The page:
Comorbidities and Associated Treatment Charges in Patients with Anxiety Disorders

Trent McLaughlin, Ph.D., Erika C. Geissler, R.N., M.B.A., George J. Wan, Ph.D., M.P.H.


Pharmacotherapy. 2003;23(10) 

In This Article


Seventy-two percent of the study patients were women older than 40 years at the time of the initial anxiolytic prescription claim ( Table 1 ). Patients aged 40-49 years represented the largest age group, 31% of patients. The most common physician specialties associated with the anxiety diagnosis were general practice, family practice, and internal medicine; 61% of the study patients were cared for by one of these specialists. The most common anxiety diagnosis was anxiety disorder not otherwise specified, which accounted for 67% of the study sample. Panic disorder accounted for an additional 14%, generalized anxiety disorder for 13%, and other anxiety disorders the remainder.

As shown in Table 2 , alprazolam was the most commonly prescribed initial anxiolytic (43% of study patients). Compared with the other anxiety subtypes, patients with panic disorder (with or without agoraphobia) were more likely to receive alprazolam (52% vs 43% of patients with anxiety not otherwise specified, p<0.0001). Other commonly administered agents were lorazepam and buspirone (27% and 14%, respectively).

The most common comorbid conditions identified during the study period are presented in Table 3 . The most common chronic medical diagnosis (nonpsychiatric) was hypertension, which was identified in 22% of all patients, whereas depression (ICD-9-CM codes 296.2x, 296.3x, 300.4, 311) was the most common psychiatric comorbidity (37%). Lipid disorders were also common, being identified in 17% of the study patients, whereas chronic respiratory conditions such as chronic obstructive pulmonary disorder and asthma were present in 9% and 7% of study patients, respectively. Other cardiovascular and endocrine conditions, such as coronary heart disease and diabetes, were diagnosed in 7% and 6%, respectively.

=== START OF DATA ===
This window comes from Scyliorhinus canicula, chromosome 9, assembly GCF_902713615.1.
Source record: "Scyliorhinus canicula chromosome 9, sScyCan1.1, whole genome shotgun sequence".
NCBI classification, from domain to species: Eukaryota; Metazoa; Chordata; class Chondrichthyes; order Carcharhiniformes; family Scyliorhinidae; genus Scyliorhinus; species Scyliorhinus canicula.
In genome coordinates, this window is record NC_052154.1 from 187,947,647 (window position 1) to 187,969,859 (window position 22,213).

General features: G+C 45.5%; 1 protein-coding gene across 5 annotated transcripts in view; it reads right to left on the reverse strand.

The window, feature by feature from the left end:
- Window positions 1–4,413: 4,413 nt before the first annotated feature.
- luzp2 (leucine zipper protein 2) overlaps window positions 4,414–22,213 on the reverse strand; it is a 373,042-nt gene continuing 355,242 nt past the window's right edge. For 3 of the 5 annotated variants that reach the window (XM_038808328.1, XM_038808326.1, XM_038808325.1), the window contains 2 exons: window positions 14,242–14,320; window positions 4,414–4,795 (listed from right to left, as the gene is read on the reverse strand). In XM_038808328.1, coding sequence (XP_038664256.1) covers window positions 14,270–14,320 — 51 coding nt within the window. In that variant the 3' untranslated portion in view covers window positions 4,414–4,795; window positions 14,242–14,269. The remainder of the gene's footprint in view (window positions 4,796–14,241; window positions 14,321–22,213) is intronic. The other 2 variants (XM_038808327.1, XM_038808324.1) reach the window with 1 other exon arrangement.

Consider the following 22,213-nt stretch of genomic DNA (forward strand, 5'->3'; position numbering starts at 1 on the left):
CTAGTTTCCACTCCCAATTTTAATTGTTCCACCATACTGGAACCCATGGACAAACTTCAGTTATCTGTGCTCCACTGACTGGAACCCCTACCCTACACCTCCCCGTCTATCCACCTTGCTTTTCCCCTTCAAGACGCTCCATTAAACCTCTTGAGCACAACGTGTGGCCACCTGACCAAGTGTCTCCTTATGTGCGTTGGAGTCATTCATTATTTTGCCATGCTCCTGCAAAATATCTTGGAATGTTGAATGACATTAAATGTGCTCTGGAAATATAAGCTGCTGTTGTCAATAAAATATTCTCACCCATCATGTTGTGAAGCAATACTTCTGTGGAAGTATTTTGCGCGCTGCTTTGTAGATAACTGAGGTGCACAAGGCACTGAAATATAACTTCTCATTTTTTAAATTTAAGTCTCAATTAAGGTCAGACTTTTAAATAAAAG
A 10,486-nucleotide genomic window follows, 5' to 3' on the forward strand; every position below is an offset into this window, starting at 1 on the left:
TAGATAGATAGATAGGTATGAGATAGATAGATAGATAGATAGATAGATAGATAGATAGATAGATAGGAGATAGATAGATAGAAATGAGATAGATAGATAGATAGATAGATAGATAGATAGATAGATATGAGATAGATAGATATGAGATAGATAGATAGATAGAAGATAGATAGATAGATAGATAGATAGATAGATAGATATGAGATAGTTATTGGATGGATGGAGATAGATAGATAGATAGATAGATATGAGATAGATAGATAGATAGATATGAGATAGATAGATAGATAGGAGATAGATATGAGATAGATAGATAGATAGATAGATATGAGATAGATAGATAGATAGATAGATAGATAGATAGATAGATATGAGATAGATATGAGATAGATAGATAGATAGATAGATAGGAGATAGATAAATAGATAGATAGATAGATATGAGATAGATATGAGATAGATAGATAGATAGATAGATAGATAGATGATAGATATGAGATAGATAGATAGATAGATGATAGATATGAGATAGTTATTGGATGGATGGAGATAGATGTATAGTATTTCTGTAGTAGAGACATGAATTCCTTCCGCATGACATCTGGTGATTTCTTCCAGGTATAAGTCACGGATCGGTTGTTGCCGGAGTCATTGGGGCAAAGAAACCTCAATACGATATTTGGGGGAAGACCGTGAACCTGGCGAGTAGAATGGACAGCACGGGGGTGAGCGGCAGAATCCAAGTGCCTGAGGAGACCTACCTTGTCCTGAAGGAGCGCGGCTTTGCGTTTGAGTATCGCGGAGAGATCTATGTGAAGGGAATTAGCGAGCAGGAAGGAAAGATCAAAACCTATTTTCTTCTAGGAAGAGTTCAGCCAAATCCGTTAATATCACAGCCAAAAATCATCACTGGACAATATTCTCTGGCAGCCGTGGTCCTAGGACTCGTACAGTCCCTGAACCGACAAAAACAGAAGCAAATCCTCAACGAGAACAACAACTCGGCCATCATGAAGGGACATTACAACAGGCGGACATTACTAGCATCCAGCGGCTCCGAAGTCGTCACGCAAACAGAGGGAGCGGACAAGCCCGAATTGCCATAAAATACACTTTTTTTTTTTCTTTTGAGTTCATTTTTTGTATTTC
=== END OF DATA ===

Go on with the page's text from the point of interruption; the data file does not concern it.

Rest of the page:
Pain-related diagnoses were also common; 21% of all patients had at least one documented claim for chest pain, 18% had abdominal pain, and 14% had joint pain. Headache and dyspnea were also prevalent (11% each).

Use of concomitant drug therapy was frequent in all study patients before and after the initial anxiolytic prescription claim ( Table 3 ). Specifically, drugs associated with pain relief were common; 30% of patients had at least one prescription claim for a codeine-containing analgesic. Examples of other common concomitant therapies were selective serotonin reuptake inhibitors (36%), antiarthritic agents (28%), tricyclic antidepressants (24%), and minor tranquilizers (16%).

For the 12 months before the initial anxiety diagnosis and anxiolytic prescription, treatment charges were an average of $6279/patient ( Table 4 ). The largest cost category for these patients was inpatient charges, which accounted for almost half of the total. In contrast, pharmacy charges accounted for 13% of the total. The large standard deviations around the means highlight the variability associated with these measures, especially for inpatient charges, and although most of the patients incurred no charges, a few incurred high costs. Although there was a high degree of variability around the point estimates, they were similar overall, indicating that the patient groups did not differ with respect to use of medical resources (data not shown).

After the initial anxiety diagnosis and anxiolytic prescription, treatment charges increased an average of approximately 50% to $9270/patient after the index date compared with the period before the index date ( Table 4 ). Although inpatient charges increased 39% over the time period, pharmacy charges increased 101%, accounting for 18% of the total and confirming the trend in increased drug therapy mentioned above. All before-after comparisons were statistically significant at an a level of 0.05, which highlights the impact of anxiety on the total cost of treatment for these patients.


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